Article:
Feelings: Nothing More than Feelings

One of the greatest downfalls to an investment portfolio is the human who owns it. We all know that the best way to ensure your assets grow is to "Buy low; Sell high". So why are we still struggling to see decent returns over the long run?


Humans get quite emotional over their money and investing. Most of time, emotions influence our investing decisions and hinders our returns. Below is a chart/study done by Dalbar and published by Blackrock showing the average investor returns. The under performance in large part is due to investor behavior caused by emotions:

The average investor returned 2.11% betwen 1996-2015 which under performed other asset classes and inflation

The average investor returned 2.11% betwen 1996-2015 which under performed other asset classes and inflation


Behavioral Finance

What causes this under-performance for the average investor? Emotions and psychology cause poor investing decisions. Behavioral finance is the study of how behavior and psychology explain why people make bad financial decisions.

Here are some main concepts in Behavioral Finance:


Anchoring is our tendency to attach our thoughts on a reference point - even if it isn't relevant to the decision at hand. An example is in our perception of the Canadian-US dollar exchange rate. Currently at time of writing it is at $0.75 US to $1 CDN. I've talked to a few people that are postponing taking vacation in the US or buying US investments since the 'Canadian Dollar is low". Yes it is low compared to when the dollar was at par, but that was in 2013 and completely irrelevant to the economic circumstances of the present. The dollar could go lower or higher, no one knows, so basing decisions on the fact that the CDN$ was at par in 2013 and is therefore 'low' is an example of anchoring. 

Hindsight Bias and Overconfidence

Hindsight bias is looking back and thinking that past events were obvious or predictable. For example, looking back at the Tech bubble burst in the late 1990s and thinking how obvious it was. Often hindsight bias creates a level of overconfidence in our own abilities and our ability to predict future investments. People think of themselves as superior stock pickers and believe that they have an above level of investing talent. Those that are overconfident tend to be those that also 'forget' about the losses they've had and only focus on when they were correct with the 'winners'. 

Herd Behavior

Herd behavior is following what everyone else is doing. This can be because we feel everyone else must be doing something right (if enough people are doing it) or because we want to fit in socially. In investing, we have the tendency to look to see what the trend is and follow it without thinking whether it is the best for us or the most reasonable. Chances are also that is you are a late comer to what everyone else is already doing, you have already missed out on the opportunity.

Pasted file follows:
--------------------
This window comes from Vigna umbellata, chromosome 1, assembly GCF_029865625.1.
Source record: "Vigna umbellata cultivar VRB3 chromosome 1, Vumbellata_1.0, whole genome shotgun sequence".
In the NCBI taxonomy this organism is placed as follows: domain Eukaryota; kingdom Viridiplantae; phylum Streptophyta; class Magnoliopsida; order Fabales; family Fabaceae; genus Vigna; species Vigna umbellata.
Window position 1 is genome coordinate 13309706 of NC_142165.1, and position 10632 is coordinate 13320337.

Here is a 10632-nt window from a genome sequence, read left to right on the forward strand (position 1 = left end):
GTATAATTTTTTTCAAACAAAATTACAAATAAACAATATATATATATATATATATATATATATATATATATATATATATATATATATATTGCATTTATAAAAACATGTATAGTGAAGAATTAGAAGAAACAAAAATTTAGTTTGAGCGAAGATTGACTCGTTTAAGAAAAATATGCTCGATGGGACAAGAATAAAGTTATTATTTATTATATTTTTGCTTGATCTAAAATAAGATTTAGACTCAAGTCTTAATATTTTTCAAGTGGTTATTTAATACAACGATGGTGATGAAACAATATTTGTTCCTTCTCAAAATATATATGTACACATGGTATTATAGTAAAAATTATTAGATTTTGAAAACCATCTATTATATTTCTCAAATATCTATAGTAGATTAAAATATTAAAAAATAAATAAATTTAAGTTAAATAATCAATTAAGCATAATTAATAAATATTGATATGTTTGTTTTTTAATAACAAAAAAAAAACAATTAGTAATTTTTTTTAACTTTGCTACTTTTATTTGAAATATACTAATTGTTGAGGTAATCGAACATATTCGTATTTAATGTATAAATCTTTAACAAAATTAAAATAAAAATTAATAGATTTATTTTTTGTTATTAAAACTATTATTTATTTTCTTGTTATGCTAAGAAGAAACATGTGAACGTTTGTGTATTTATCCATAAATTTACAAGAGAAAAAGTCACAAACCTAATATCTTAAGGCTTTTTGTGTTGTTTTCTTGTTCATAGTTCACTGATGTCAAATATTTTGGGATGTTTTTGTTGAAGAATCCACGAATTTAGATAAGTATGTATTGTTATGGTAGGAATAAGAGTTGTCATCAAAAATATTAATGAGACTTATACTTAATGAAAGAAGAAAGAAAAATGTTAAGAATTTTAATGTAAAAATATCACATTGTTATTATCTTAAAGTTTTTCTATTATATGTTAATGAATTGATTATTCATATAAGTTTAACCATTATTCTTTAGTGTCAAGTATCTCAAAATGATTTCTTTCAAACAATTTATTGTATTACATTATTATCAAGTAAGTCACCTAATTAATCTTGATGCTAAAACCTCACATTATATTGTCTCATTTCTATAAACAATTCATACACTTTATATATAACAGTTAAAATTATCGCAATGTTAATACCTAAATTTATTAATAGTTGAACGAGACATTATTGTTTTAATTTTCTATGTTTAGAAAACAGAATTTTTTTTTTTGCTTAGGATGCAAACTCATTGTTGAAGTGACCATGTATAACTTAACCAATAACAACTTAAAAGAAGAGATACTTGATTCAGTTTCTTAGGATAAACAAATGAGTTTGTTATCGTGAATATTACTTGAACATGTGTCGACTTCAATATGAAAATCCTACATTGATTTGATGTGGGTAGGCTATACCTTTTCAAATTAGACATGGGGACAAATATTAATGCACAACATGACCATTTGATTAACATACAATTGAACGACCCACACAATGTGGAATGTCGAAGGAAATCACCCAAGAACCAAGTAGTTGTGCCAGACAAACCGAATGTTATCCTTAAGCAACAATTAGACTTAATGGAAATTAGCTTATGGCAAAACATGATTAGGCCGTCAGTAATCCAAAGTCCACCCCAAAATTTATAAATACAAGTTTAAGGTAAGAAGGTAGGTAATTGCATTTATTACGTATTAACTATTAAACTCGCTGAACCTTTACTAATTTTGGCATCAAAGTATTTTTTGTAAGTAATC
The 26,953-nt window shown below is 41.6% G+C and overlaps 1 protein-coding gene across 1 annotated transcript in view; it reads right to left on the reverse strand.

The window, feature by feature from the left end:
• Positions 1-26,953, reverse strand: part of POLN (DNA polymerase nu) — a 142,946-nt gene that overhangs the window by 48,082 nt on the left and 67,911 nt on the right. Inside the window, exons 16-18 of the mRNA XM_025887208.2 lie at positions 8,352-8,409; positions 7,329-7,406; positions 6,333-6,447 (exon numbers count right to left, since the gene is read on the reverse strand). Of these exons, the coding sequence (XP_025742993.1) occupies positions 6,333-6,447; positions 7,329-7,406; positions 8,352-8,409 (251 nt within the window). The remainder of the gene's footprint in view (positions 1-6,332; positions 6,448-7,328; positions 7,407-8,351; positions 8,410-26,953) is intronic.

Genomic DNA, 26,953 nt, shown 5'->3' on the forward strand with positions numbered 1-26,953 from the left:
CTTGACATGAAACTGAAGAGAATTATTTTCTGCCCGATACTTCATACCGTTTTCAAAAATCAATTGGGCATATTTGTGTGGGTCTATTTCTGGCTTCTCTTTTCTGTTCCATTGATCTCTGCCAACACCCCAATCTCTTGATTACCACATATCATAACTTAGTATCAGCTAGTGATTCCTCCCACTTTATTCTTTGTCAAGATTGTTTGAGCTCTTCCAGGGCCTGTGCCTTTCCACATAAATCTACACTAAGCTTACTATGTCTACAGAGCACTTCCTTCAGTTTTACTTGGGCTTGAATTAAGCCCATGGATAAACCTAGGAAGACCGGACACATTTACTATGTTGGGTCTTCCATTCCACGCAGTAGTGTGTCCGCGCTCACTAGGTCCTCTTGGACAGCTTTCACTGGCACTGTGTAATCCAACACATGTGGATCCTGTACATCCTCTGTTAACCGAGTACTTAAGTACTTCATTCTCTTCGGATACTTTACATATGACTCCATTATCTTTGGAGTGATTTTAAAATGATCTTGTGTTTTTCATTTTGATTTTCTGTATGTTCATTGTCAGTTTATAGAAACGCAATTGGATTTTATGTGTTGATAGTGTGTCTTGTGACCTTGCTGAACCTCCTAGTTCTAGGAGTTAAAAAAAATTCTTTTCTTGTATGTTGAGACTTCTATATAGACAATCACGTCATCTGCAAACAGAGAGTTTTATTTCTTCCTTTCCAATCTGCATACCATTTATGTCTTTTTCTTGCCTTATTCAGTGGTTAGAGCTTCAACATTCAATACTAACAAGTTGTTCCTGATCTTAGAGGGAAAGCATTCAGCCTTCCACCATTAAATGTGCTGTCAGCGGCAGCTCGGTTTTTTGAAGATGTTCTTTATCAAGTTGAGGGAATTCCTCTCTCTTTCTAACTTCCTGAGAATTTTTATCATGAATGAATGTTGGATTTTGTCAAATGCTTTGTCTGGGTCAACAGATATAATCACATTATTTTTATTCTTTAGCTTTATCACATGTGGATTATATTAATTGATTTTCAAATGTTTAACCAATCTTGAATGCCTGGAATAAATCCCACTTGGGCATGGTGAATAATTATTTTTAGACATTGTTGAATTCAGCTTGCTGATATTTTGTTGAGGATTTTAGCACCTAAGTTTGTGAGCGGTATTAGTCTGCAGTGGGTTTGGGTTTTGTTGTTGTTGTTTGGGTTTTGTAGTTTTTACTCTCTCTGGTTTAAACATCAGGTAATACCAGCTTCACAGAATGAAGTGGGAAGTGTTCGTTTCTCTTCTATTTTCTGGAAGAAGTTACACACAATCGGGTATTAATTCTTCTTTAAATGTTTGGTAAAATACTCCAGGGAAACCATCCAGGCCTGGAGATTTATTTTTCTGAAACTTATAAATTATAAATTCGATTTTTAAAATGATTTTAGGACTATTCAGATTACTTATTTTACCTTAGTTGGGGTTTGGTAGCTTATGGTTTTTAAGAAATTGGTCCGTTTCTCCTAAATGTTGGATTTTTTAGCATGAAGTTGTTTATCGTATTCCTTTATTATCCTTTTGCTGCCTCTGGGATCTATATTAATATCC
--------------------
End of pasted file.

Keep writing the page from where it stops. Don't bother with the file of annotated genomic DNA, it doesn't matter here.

Prospect Theory

Prospect theory is essentially our irrational outlook on losses vs gains. There have been many studies that show that an investment loss hurts way more than an equivalent investment gain. This is reflected for investors in the 'Disposition Effect' where investors tend not to be able to sell out of a loss position and are too soon to sell in a gain position. Also, this loss aversion trait can lead to portfolios that are too safe and do not provide the growth required or necessary to achieve one's long term goals. 

Recency Bias and Availability Bias

Often we hear about the latest stock tip or what's on the news about the markets. This can cause us to over value and over react to new information. All this information is really just 'noise' as it's usually incomplete information or biased information. Sensational news/media plays a hand into feeding the emotions of investors causing poor decisions to be made.

Mental Accounting

Mental accounting is the tendency to separate our money into different 'buckets' and thus valuing and treating them differently depending on the source or intended use. An example of mental accounting is if you have high interest debts outstanding yet you allocate money to debts that are lower interest, like a mortgage,  or put into a savings fund earning very little interest. An example of mental accounting in investing is having a 'safe' account of investments and a 'risky' or 'speculative' account. In reality, whether you treat your money in one account differently than another makes no difference to the cumulative effect on your household finances.  

Gambler's Fallacy

This is when we believe that a prior series of events will predict the next result. Just because a stock went up six consecutive sessions does not mean that it will go down on the seventh. The seventh session is independent and unrelated to previous sessions. Too often investor behavior follows gambler's fallacy by thinking that certain stocks or assets are 'undervalued' compared to historical prices or trends.


The point of this article is to highlight how bad we are with money based on irrational emotional behaviors. The solution is to take as much of the emotion out of money and investing as possible. You need to set up systems and train yourself to be unemotional to money decisions. One way to do this is to create a Passive portfolio that follows a strict asset allocation and re-balancing schedule, or to utilize  a Robo-advisor that will do it for you. By doing so with a rules based system, you  take the emotion out of investing and thus increase your chances of success. One major added benefit of trying to build a system to eliminate emotion is that you can ignore/drown out the 'noise' of 'hot tips', or 'market fluctuations' that you hear from the news or others. What other people say and what happens on the markets will no longer be a point of stress with a sound re-balancing strategy that reduces our emotional impact on our investments.